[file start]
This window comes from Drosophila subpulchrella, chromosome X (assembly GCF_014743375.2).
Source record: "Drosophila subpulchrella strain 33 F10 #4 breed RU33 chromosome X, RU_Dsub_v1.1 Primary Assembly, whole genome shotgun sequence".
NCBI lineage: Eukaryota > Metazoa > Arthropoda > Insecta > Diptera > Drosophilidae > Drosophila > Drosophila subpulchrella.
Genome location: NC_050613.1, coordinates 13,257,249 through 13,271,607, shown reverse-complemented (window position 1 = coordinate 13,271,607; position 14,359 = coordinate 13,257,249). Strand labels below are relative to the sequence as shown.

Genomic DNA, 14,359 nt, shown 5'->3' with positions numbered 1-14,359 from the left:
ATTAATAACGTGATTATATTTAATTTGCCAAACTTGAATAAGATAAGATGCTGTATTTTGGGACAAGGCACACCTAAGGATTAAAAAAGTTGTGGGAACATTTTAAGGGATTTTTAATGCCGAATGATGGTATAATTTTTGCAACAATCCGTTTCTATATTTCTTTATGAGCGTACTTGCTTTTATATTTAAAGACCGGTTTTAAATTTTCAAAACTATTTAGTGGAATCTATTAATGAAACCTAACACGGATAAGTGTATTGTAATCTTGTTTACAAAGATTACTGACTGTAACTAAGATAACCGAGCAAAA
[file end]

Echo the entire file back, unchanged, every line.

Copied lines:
This window comes from Drosophila subpulchrella, chromosome X (assembly GCF_014743375.2).
Source record: "Drosophila subpulchrella strain 33 F10 #4 breed RU33 chromosome X, RU_Dsub_v1.1 Primary Assembly, whole genome shotgun sequence".
NCBI lineage: Eukaryota > Metazoa > Arthropoda > Insecta > Diptera > Drosophilidae > Drosophila > Drosophila subpulchrella.
Genome location: NC_050613.1, coordinates 13,257,249 through 13,271,607, shown reverse-complemented (window position 1 = coordinate 13,271,607; position 14,359 = coordinate 13,257,249). Strand labels below are relative to the sequence as shown.

Genomic DNA, 14,359 nt, shown 5'->3' with positions numbered 1-14,359 from the left:
ATTAATAACGTGATTATATTTAATTTGCCAAACTTGAATAAGATAAGATGCTGTATTTTGGGACAAGGCACACCTAAGGATTAAAAAAGTTGTGGGAACATTTTAAGGGATTTTTAATGCCGAATGATGGTATAATTTTTGCAACAATCCGTTTCTATATTTCTTTATGAGCGTACTTGCTTTTATATTTAAAGACCGGTTTTAAATTTTCAAAACTATTTAGTGGAATCTATTAATGAAACCTAACACGGATAAGTGTATTGTAATCTTGTTTACAAAGATTACTGACTGTAACTAAGATAACCGAGCAAAA